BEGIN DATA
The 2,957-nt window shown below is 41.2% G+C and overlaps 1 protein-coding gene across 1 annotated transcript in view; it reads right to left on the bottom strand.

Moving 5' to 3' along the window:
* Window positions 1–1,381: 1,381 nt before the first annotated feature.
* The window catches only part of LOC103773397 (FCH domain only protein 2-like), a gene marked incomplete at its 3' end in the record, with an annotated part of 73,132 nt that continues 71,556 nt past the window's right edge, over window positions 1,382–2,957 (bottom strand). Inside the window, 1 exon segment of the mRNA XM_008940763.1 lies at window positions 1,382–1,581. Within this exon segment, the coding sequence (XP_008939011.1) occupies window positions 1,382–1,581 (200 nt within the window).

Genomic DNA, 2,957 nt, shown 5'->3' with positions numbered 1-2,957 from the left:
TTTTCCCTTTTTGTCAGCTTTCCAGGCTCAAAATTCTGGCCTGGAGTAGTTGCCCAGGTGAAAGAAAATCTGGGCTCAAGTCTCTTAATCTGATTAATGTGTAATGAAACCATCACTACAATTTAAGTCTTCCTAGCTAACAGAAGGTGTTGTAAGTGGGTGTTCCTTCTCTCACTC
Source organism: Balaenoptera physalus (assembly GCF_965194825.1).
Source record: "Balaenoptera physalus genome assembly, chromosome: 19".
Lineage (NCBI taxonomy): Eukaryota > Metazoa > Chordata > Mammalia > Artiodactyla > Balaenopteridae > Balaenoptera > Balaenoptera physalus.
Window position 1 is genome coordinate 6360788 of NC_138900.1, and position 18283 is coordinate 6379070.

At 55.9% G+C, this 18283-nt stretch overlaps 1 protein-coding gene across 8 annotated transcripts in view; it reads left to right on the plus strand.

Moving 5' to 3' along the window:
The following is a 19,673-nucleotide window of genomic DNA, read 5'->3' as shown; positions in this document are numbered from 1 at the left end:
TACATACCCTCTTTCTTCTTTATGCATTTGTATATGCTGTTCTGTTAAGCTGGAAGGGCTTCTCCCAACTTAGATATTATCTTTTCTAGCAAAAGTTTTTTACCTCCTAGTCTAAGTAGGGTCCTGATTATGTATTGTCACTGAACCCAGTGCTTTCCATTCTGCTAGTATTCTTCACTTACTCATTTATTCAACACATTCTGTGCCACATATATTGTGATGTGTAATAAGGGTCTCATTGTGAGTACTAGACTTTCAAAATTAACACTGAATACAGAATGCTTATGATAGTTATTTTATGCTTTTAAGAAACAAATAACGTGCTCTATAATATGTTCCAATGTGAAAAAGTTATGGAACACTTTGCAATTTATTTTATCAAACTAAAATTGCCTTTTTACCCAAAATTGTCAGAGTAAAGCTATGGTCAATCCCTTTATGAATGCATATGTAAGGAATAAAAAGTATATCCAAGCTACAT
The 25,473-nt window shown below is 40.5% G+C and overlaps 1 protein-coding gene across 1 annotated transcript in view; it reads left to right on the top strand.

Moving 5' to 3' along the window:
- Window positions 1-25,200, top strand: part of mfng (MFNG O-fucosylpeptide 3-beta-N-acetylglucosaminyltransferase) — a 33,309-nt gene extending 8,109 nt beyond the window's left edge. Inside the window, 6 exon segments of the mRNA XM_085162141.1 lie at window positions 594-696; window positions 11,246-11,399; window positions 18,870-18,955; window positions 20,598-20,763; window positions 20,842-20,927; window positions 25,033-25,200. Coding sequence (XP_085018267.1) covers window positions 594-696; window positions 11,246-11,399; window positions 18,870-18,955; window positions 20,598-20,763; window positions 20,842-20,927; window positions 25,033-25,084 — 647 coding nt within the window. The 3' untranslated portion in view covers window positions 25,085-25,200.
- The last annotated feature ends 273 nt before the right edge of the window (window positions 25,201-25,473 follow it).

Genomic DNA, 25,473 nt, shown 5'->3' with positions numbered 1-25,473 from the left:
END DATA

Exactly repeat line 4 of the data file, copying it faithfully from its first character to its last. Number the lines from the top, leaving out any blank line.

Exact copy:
* The window catches only part of LOC103773397 (FCH domain only protein 2-like), a gene marked incomplete at its 3' end in the record, with an annotated part of 73,132 nt that continues 71,556 nt past the window's right edge, over window positions 1,382–2,957 (bottom strand). Inside the window, 1 exon segment of the mRNA XM_008940763.1 lies at window positions 1,382–1,581. Within this exon segment, the coding sequence (XP_008939011.1) occupies window positions 1,382–1,581 (200 nt within the window).